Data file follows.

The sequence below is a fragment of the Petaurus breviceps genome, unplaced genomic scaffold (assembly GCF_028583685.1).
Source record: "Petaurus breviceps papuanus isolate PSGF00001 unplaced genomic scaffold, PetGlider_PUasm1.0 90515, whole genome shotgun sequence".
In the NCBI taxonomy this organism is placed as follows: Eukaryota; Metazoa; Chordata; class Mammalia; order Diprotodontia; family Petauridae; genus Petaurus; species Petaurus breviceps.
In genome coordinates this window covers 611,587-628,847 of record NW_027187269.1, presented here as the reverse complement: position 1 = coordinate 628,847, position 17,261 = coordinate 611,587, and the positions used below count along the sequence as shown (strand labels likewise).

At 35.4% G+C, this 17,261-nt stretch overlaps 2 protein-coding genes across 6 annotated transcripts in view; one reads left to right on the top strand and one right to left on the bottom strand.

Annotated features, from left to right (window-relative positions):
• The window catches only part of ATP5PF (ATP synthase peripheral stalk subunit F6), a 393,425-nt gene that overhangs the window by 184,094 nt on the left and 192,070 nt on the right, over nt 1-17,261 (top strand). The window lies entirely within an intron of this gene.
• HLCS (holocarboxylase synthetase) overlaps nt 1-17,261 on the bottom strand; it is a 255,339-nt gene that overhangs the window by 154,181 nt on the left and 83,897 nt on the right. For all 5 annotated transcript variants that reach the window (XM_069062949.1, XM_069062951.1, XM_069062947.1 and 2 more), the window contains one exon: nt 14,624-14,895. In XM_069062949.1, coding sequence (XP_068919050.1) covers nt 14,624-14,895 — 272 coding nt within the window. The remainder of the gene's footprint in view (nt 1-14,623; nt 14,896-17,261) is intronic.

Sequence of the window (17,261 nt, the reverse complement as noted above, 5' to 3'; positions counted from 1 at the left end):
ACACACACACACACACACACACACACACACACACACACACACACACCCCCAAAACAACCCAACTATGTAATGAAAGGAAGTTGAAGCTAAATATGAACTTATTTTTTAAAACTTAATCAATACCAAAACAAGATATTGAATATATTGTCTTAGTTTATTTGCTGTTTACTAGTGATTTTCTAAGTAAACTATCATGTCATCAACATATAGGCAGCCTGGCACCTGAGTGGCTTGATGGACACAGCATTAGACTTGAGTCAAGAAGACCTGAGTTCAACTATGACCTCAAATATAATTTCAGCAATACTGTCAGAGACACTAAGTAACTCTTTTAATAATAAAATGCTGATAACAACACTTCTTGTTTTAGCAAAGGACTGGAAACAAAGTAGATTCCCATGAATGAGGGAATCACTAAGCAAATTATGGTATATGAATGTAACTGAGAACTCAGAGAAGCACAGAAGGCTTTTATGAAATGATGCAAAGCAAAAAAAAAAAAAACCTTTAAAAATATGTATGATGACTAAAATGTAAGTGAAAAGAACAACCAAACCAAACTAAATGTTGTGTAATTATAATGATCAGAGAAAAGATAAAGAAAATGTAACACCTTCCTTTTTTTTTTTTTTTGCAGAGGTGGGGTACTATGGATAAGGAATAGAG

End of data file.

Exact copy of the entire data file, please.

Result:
The sequence below is a fragment of the Petaurus breviceps genome, unplaced genomic scaffold (assembly GCF_028583685.1).
Source record: "Petaurus breviceps papuanus isolate PSGF00001 unplaced genomic scaffold, PetGlider_PUasm1.0 90515, whole genome shotgun sequence".
In the NCBI taxonomy this organism is placed as follows: Eukaryota; Metazoa; Chordata; class Mammalia; order Diprotodontia; family Petauridae; genus Petaurus; species Petaurus breviceps.
In genome coordinates this window covers 611,587-628,847 of record NW_027187269.1, presented here as the reverse complement: position 1 = coordinate 628,847, position 17,261 = coordinate 611,587, and the positions used below count along the sequence as shown (strand labels likewise).

At 35.4% G+C, this 17,261-nt stretch overlaps 2 protein-coding genes across 6 annotated transcripts in view; one reads left to right on the top strand and one right to left on the bottom strand.

Annotated features, from left to right (window-relative positions):
• The window catches only part of ATP5PF (ATP synthase peripheral stalk subunit F6), a 393,425-nt gene that overhangs the window by 184,094 nt on the left and 192,070 nt on the right, over nt 1-17,261 (top strand). The window lies entirely within an intron of this gene.
• HLCS (holocarboxylase synthetase) overlaps nt 1-17,261 on the bottom strand; it is a 255,339-nt gene that overhangs the window by 154,181 nt on the left and 83,897 nt on the right. For all 5 annotated transcript variants that reach the window (XM_069062949.1, XM_069062951.1, XM_069062947.1 and 2 more), the window contains one exon: nt 14,624-14,895. In XM_069062949.1, coding sequence (XP_068919050.1) covers nt 14,624-14,895 — 272 coding nt within the window. The remainder of the gene's footprint in view (nt 1-14,623; nt 14,896-17,261) is intronic.

Sequence of the window (17,261 nt, the reverse complement as noted above, 5' to 3'; positions counted from 1 at the left end):
ACACACACACACACACACACACACACACACACACACACACACACACCCCCAAAACAACCCAACTATGTAATGAAAGGAAGTTGAAGCTAAATATGAACTTATTTTTTAAAACTTAATCAATACCAAAACAAGATATTGAATATATTGTCTTAGTTTATTTGCTGTTTACTAGTGATTTTCTAAGTAAACTATCATGTCATCAACATATAGGCAGCCTGGCACCTGAGTGGCTTGATGGACACAGCATTAGACTTGAGTCAAGAAGACCTGAGTTCAACTATGACCTCAAATATAATTTCAGCAATACTGTCAGAGACACTAAGTAACTCTTTTAATAATAAAATGCTGATAACAACACTTCTTGTTTTAGCAAAGGACTGGAAACAAAGTAGATTCCCATGAATGAGGGAATCACTAAGCAAATTATGGTATATGAATGTAACTGAGAACTCAGAGAAGCACAGAAGGCTTTTATGAAATGATGCAAAGCAAAAAAAAAAAAAACCTTTAAAAATATGTATGATGACTAAAATGTAAGTGAAAAGAACAACCAAACCAAACTAAATGTTGTGTAATTATAATGATCAGAGAAAAGATAAAGAAAATGTAACACCTTCCTTTTTTTTTTTTTTTGCAGAGGTGGGGTACTATGGATAAGGAATAGAG